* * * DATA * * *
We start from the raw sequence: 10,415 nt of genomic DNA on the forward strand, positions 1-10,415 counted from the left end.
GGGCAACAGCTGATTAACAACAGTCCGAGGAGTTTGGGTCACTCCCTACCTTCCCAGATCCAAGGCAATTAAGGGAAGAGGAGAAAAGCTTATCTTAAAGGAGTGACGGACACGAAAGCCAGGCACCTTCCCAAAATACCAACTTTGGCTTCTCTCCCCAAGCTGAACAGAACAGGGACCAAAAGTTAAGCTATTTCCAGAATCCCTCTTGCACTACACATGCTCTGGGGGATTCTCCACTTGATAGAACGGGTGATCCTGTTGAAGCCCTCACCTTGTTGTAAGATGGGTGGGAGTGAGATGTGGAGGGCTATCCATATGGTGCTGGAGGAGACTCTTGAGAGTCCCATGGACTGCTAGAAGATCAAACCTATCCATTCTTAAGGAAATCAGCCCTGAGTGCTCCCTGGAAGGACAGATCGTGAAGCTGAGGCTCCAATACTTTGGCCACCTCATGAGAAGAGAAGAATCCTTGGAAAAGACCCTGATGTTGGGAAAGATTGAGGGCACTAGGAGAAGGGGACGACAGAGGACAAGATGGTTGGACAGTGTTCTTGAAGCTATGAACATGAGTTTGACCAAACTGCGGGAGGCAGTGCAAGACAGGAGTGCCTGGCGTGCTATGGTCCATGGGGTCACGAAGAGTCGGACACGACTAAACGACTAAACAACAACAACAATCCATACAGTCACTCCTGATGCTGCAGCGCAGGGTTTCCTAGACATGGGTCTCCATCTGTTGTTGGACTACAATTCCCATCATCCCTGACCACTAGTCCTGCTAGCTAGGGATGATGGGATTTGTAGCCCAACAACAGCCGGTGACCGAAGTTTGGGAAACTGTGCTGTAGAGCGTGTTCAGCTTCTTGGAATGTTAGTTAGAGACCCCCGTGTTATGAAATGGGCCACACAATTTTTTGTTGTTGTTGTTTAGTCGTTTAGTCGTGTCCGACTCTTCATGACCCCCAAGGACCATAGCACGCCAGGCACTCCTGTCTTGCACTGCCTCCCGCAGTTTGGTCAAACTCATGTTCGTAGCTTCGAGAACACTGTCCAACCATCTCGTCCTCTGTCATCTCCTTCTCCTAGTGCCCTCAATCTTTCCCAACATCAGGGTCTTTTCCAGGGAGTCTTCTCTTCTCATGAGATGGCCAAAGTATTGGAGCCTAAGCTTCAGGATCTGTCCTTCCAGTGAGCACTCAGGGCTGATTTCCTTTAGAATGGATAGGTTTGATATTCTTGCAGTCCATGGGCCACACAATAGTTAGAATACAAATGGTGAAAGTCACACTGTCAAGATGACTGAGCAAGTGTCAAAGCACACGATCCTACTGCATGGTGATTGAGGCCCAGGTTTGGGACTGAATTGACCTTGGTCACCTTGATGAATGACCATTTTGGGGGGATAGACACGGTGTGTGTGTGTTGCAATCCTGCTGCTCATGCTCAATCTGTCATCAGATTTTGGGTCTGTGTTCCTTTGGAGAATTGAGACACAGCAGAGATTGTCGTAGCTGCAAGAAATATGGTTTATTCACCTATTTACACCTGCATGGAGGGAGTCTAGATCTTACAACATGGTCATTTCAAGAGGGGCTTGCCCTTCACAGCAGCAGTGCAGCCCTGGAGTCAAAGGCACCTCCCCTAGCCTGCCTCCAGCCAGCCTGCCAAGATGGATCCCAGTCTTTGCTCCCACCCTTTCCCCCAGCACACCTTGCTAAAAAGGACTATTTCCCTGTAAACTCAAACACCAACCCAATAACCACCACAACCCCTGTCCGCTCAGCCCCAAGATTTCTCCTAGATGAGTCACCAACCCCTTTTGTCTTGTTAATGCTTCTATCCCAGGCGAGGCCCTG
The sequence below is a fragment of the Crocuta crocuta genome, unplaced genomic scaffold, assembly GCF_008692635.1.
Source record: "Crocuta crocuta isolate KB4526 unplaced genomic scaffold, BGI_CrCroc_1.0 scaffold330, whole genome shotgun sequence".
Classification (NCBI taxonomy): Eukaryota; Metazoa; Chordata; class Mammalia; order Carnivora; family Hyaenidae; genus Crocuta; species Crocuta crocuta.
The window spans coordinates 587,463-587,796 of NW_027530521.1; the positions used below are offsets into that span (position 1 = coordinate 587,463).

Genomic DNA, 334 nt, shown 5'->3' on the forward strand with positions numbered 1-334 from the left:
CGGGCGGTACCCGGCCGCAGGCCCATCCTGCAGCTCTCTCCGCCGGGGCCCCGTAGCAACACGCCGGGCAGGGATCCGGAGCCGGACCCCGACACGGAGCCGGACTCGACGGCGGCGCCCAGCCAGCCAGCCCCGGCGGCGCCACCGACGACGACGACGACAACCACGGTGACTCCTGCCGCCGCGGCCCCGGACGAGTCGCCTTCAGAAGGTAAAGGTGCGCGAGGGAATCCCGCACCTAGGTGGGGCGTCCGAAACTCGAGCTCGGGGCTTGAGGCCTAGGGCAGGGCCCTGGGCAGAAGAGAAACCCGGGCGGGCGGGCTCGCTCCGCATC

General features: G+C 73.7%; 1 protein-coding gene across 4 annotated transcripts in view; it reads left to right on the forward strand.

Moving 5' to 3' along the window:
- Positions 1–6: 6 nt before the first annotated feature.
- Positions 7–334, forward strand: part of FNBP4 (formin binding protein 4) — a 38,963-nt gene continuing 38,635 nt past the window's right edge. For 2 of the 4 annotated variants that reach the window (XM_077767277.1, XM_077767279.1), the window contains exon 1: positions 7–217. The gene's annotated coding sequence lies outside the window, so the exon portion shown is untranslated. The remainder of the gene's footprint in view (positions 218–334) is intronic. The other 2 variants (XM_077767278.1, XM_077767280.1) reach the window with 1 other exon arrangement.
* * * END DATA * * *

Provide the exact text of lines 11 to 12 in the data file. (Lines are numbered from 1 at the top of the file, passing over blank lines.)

- Positions 1–6: 6 nt before the first annotated feature.
- Positions 7–334, forward strand: part of FNBP4 (formin binding protein 4) — a 38,963-nt gene continuing 38,635 nt past the window's right edge. For 2 of the 4 annotated variants that reach the window (XM_077767277.1, XM_077767279.1), the window contains exon 1: positions 7–217. The gene's annotated coding sequence lies outside the window, so the exon portion shown is untranslated. The remainder of the gene's footprint in view (positions 218–334) is intronic. The other 2 variants (XM_077767278.1, XM_077767280.1) reach the window with 1 other exon arrangement.